By Communist Effort ()

From issue 2 of A Communist Effort, a British journal. A PDF of this issue is available at

World Capitalism

Capitalism is not a mode of management but a world society whose fundamental social relations are wage-labour and the commodity economy.

Eastern Capitalism

Russia, China and all the so-called “socialist” or “communist” nation-States, parties, or fractions of nation-States, are capitalist: the task which confronts proletarians in State capitalist areas is the same as anywhere else – not to democratise the party, but to overthrow the capitalist class and its Party-State and other weapons.

Trade Unions

Trade unions, as institutions aiming to determine the price of labour-power and to play a role at various levels in the management of capitalist exploitation, are only another obstacle in the way of proletarian revolution. The spectacle of self-managing them, or democratising them, or of building new unions (anarchosyndicalist “rank-and-file”, or “independent” like Solidarnosc) is counterrevolutionary: the unification and escalation of the proletariat’s class struggle means their destruction.


Nations have historically been merely conflicting or concurring areas of exploitation. The proletariat has no country: its interests do not lie in any sort of a “front” with any bourgeois force of any country, whether a straight national or regional unity with a fraction of the ruling class, or the same thing under the title “Workers’ Front”, “Popular Front”, “Anti-fascist front”…


Parliament and elections, referenda, etc., are a means by which capital feeds democratic ideology, with the State representing an illusory community: the representation of proletarians and their exploiters as being “free and equal” citizens of the nation-State, in order to mask class domination. Neither voting nor merely abstaining challenges the power of the ruling class. Communist revolution can only win by destroying parliament and parliamentarism in all its forms.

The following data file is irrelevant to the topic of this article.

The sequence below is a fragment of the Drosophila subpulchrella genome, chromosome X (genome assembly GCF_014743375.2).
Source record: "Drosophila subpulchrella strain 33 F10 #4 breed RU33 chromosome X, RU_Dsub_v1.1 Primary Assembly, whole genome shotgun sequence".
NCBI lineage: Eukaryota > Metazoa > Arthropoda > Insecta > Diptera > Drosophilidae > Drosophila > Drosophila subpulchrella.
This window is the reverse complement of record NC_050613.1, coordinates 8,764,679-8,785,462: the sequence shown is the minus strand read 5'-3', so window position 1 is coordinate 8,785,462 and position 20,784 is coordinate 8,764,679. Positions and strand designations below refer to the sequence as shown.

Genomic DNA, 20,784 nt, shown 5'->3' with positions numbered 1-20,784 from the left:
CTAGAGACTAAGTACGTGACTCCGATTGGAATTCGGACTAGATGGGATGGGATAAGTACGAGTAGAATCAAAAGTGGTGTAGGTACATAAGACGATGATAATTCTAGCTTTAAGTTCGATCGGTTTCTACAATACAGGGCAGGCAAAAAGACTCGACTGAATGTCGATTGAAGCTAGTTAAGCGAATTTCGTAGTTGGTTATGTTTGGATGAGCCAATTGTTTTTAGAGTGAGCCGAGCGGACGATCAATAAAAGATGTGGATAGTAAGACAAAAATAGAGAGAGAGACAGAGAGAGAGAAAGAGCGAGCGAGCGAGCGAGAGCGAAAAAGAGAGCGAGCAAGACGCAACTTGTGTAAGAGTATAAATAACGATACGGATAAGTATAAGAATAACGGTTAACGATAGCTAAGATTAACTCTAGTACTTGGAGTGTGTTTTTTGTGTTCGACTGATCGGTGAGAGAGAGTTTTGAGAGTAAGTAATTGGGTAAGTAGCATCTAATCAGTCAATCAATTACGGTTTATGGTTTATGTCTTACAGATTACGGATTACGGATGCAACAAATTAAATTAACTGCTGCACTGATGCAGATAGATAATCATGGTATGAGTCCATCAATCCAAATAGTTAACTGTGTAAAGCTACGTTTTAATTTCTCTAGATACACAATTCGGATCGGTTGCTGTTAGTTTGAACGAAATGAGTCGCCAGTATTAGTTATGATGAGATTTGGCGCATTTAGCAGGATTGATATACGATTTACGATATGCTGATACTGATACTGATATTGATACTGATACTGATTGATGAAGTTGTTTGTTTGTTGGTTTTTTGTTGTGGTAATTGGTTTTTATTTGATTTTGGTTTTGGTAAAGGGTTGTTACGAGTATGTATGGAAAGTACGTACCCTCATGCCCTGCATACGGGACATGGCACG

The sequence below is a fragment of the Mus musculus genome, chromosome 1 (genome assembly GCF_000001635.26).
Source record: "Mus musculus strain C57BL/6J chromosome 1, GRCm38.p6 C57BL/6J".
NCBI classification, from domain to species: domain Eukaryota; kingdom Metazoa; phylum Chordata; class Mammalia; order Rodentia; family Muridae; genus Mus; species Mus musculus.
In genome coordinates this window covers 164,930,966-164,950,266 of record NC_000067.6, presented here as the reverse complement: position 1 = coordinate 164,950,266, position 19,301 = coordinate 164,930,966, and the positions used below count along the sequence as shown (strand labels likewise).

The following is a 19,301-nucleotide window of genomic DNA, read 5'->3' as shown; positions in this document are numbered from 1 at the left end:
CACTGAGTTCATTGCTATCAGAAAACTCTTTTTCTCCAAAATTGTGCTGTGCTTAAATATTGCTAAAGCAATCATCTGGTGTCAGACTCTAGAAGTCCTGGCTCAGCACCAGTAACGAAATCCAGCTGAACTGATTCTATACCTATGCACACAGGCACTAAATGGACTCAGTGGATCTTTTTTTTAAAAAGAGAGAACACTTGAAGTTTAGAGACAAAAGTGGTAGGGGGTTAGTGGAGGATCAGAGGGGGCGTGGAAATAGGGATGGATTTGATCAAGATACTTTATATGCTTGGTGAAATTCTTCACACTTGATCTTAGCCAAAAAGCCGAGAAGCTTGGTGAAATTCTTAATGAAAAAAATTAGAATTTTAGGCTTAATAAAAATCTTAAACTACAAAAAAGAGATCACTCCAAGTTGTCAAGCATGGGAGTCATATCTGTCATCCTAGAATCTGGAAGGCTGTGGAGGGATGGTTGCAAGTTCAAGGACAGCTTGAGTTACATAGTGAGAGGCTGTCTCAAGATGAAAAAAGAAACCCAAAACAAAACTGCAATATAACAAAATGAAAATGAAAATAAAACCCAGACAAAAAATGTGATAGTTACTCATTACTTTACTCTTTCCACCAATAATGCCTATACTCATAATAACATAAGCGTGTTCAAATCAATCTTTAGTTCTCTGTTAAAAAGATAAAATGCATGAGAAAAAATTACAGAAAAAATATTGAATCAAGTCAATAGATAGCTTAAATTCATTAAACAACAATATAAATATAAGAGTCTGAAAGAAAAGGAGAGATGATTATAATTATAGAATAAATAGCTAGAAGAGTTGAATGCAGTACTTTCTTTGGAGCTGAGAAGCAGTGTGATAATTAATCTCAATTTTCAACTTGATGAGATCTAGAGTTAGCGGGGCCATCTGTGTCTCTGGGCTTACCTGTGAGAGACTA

Parties, whether parliamentary or anti-parliamentary, whether “right”, “left”, “centre”, “far right” or “far left” are bourgeois institutions aiming to manage national capitals, whether or not their aim is to overthrow one capitalist order in order to be the bosses of another one. The left, like the right and the centre, of capital is merely the political expression of strata with interests in certain methods of managing capitalist exploitation: the far left of capital, whether or not they “critically support” the left, are merely upholders of a more “radical” method of doing the same. Those parties who aim to “represent” or to “lead” the working class (or to “orient” it), namely to be vanguards who substitute themselves for it, are – like the others – direct enemies of proletarian self-emancipation, which can only be the act of the proletariat itself or will not be at all.


Ideology is thought submissive to and imposed by exploiters or would-be exploiters; if it is accepted by proletarians it only corresponds to a belief that they cannot challenge the totality of their present conditions of poverty, or that this can only be effected by relying on forces outside of themselves, to leaders, parties, churches, unions, or indeed to the representation of critical theory by those who would make it into a religion, a lie, and hence opposed to proletarian revolutionary practice and to any real – necessarily practical – critical analysis of past or present proletarian subversion.


Communist revolution demands the self-unification of proletarian class struggle, across all the divisions hewn by capital in the proletariat as a whole (chauvinisms, …) and in the heads of proletarians (corresponding both to the acceptance of ideology and to the fundamental expropriation.)

It will only come about through a combination of theory and practice where theory does not fall from the heads of leaders but comes from proletarians’ experience of daily life under capitalist power (wage-labour, unemployment, unwaged labour, …) and when the determinant motive force (discontent) escalates from struggle against further deteriorations in survival conditions given the deepening crisis towards war against the conditions of this society as a whole, by means of a theoretico-practical development including the discussion, appropriation and discovery of lessons from the development of capitalist society in all spheres and from past and present struggles.

Intervention and Organisation of Revolutionaries

Consciousness exists neither spontaneously nor homogeneously nor yet fully, for anyone. Those proletarians who already recognise themselves as revolutionaries are not leaders, not sources of “ultimate truths” – they are a secretion of the whole movement and should organise themselves efficaciously in order to intervene in struggles, and therefore should aim to achieve an audience amongst their class, who they do not claim at any time now or in the future to lead or to represent, their aim being their dissolution as separate revolutionary minorities into the revolutionary richness of a mass movement. Organisation of revolutionary minorities is primarily a tool for intervention, but a static critique which does not learn from its own practice is merely a caricature of a living and critical revolutionary critique.

The fundamentals of revolutionary organisations are:

Workers’ Councils, Proletarian General Assemblies